The flat white is a drink that has been brought to us from somewhere down unda, Either Australia or New Zealand(there’s a debate going). A flat white is something that is going to change depending on where you go. These coffee drinks are described as a “stronger latte”. In my experience what I have found is that a flat white is similar to a latte but the milk has been finished different. It’s once again milk and espresso but the milk should be prepared to have lots of micro foam infused into it not just sitting on the top. This requires aerating the milk early, before it’s been heated. You will know that you have the proper milk texture when it looks somewhat like latex paint. If you tilt your pitcher around you should see some light shining off of the milk at certain angles. This will give you a nice smooth,flat looking texture on top of the drink. Like a Late, but minus the small foamy finish.

  • ⅓ espresso(usually a double shot)
  • ⅔ steamed milk

A flat white is actually something that is a big debate, the guys and gals from down under take pride in their drink and seem to disagree with what we Americans know as a flat white. If you were to ask them, size of your glass is a HUGE deal when ordering a flat white, that’s not something we seem to worry about here in the States too much. According to the Kiwis and the Aussies a flat white should be served in a 6oz glass and be a double shot of espresso. If you were to order a flat white from Starbucks you’re not getting anything smaller than an 8oz short, and you will get Ristretto shots instead of normal espresso shots in your drink.



This word simply means, restricted in Italian. This is similar to an espresso shot but the pull time is much less. A typical espresso shot is made by forcing hot water through compacted coffee for anywhere between 25-35 seconds. A ristretto is usually made by using the same amount of coffee as an espresso but the extraction time and quantity given is less. According to Cafe Brit, they use 7 grams of coffee and pull a shot for about 15 seconds giving them a 1 ounce ristretto. It’s basically just the first half of an espresso shot. Coffee prepared this way will give you a much sweeter.smooth taste with less of a chance to pick up the bitter notes in the coffee because of the shortened extraction time. Normally you can ask for this in any espresso based drink as an espresso replacement.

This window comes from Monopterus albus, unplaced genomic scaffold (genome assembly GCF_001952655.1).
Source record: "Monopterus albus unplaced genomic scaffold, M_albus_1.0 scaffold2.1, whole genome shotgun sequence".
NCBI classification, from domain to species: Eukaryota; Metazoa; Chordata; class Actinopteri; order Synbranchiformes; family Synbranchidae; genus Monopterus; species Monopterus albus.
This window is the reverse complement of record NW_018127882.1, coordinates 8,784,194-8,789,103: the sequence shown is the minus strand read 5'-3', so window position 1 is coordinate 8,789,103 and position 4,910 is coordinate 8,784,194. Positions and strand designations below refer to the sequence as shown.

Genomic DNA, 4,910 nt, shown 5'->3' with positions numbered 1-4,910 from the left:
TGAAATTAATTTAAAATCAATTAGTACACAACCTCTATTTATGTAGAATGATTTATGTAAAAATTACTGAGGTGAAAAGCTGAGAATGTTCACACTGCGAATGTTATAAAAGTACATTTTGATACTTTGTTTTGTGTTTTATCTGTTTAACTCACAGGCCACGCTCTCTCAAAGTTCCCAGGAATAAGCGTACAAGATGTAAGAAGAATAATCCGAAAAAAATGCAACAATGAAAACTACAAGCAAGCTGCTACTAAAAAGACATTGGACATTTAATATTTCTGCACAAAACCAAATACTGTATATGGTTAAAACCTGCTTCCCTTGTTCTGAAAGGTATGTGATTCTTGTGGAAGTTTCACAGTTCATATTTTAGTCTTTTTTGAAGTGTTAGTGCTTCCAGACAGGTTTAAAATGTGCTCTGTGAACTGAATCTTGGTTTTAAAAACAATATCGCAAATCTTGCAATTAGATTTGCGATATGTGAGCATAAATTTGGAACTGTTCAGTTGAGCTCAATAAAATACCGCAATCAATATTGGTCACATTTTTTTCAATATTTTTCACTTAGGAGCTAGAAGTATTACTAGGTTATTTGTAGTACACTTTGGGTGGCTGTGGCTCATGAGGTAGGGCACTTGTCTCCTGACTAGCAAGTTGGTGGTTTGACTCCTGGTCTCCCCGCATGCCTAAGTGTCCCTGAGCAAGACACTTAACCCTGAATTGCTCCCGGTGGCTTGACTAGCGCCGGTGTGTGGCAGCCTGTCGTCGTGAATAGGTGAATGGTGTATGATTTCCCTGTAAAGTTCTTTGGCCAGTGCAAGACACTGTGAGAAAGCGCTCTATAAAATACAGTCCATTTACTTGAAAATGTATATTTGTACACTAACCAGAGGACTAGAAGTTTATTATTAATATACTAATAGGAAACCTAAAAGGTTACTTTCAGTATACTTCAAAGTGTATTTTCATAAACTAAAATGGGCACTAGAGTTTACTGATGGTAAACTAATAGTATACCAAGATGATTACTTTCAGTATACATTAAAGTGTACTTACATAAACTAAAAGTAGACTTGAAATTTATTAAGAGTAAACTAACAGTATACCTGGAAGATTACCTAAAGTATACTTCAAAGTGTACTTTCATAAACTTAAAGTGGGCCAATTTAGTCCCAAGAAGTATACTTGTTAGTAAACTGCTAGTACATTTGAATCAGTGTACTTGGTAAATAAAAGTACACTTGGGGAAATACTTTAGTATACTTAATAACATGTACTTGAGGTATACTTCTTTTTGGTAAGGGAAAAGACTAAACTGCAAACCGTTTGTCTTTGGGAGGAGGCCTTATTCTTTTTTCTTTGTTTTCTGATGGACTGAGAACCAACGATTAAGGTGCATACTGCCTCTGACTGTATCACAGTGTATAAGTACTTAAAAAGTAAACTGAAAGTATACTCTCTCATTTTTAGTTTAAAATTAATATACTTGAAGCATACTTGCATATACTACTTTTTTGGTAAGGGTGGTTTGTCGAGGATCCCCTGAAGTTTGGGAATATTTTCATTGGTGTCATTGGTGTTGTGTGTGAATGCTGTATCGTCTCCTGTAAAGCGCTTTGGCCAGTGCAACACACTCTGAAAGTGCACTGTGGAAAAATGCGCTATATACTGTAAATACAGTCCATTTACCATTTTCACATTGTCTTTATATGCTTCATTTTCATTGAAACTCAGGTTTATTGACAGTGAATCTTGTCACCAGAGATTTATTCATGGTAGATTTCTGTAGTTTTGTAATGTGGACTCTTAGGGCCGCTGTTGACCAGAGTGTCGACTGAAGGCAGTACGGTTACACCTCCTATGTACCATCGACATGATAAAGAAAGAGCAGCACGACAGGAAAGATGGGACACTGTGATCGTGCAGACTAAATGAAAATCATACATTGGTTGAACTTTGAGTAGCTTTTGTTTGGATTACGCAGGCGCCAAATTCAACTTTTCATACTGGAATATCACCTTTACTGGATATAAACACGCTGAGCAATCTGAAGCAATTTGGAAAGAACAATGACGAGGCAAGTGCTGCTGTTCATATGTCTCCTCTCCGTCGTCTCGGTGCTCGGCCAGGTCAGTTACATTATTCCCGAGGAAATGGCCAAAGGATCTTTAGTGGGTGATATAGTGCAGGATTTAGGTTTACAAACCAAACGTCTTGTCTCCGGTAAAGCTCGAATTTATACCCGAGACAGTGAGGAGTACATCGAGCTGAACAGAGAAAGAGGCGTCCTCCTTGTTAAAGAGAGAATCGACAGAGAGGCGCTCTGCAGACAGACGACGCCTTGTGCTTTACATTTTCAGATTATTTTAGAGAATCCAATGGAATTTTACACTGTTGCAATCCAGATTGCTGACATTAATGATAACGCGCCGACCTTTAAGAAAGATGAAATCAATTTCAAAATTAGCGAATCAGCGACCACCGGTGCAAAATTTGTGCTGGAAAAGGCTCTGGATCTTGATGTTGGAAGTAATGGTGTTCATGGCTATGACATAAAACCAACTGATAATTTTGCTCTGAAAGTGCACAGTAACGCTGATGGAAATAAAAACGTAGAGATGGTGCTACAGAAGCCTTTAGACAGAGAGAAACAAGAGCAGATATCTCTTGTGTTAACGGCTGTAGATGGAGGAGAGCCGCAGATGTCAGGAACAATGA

Another quick Italian lessen, affogato comes from the word ”affogare” which means “to drown”. This is a dessert drink that is made by drowning a scoop of vanilla gelato in a shot of espresso. You can use vanilla ice cream if you want, while it won’t be a “traditional affogato” it will still be delicious. If you want to spice it up a little more throw in a shot of amaretto.  


Long black/Americano

An Americano is made by adding hot water to a shot of espresso.

  • ⅓ espresso
  • ⅔ hot water

This gives you a taste similar to standard black coffee you would get from a drip machine. You may have heard of the term long black as well, these two drinks are similar. Both having the exact same amount of coffee and water. The only difference is the order in which they are combined. When making an Americano you pull a shot of espresso into a cup and then add the water. When making a long black you should add the water to the cup first and then pull a shot of espresso into that water. The slight difference is that with a long black the crema will be more intact and not broken apart when adding the water. I think that the taste difference is very minimal.



  • Shot of espresso
  • Dash of foamed milk

This is a super simple drink, usually served in a small glass. The word macchiato in Italian means ”marked”. This is an espresso based drink that can be served as a single or double shot and is “marked” with a little bit of milk foam. This might be a little confusing especially since starbucks serves venti sized macchiatos. These over sized macchiatos are often”late macchiatos”. Not the same thing, their drink is “marked” by espresso instead of the espresso being marked by a dab of milk foam.